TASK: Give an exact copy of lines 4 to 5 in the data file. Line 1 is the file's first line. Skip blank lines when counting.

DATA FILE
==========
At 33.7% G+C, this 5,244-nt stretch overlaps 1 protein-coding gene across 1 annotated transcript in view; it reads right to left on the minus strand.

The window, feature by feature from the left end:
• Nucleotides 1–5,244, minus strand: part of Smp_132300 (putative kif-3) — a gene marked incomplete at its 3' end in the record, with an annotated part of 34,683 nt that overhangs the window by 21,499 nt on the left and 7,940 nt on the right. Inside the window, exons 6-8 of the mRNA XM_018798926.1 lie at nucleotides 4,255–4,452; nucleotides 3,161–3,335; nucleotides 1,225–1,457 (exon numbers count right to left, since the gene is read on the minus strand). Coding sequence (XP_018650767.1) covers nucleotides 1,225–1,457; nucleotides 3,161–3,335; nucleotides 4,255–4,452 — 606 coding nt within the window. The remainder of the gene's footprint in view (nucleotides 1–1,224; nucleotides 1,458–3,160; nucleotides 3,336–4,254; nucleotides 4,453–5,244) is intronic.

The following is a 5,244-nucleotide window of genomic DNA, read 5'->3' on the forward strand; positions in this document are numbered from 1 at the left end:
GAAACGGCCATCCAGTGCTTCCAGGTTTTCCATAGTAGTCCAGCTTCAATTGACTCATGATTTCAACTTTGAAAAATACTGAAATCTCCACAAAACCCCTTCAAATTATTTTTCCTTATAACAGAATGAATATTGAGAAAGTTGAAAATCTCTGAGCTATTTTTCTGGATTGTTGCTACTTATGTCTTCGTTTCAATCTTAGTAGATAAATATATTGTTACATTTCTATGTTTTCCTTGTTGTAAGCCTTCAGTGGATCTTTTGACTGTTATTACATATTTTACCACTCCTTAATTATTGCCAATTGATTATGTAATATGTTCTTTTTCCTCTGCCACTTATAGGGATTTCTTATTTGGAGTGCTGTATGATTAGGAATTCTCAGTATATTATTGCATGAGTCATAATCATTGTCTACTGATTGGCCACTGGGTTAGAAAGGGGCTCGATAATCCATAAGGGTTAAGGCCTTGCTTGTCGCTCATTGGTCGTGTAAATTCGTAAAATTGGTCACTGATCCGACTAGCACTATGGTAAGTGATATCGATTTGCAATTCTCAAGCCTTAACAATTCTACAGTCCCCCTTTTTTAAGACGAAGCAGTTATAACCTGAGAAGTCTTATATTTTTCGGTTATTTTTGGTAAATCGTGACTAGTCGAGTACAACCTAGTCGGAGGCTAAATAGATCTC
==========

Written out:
The following is a 5,244-nucleotide window of genomic DNA, read 5'->3' on the forward strand; positions in this document are numbered from 1 at the left end:
GAAACGGCCATCCAGTGCTTCCAGGTTTTCCATAGTAGTCCAGCTTCAATTGACTCATGATTTCAACTTTGAAAAATACTGAAATCTCCACAAAACCCCTTCAAATTATTTTTCCTTATAACAGAATGAATATTGAGAAAGTTGAAAATCTCTGAGCTATTTTTCTGGATTGTTGCTACTTATGTCTTCGTTTCAATCTTAGTAGATAAATATATTGTTACATTTCTATGTTTTCCTTGTTGTAAGCCTTCAGTGGATCTTTTGACTGTTATTACATATTTTACCACTCCTTAATTATTGCCAATTGATTATGTAATATGTTCTTTTTCCTCTGCCACTTATAGGGATTTCTTATTTGGAGTGCTGTATGATTAGGAATTCTCAGTATATTATTGCATGAGTCATAATCATTGTCTACTGATTGGCCACTGGGTTAGAAAGGGGCTCGATAATCCATAAGGGTTAAGGCCTTGCTTGTCGCTCATTGGTCGTGTAAATTCGTAAAATTGGTCACTGATCCGACTAGCACTATGGTAAGTGATATCGATTTGCAATTCTCAAGCCTTAACAATTCTACAGTCCCCCTTTTTTAAGACGAAGCAGTTATAACCTGAGAAGTCTTATATTTTTCGGTTATTTTTGGTAAATCGTGACTAGTCGAGTACAACCTAGTCGGAGGCTAAATAGATCTC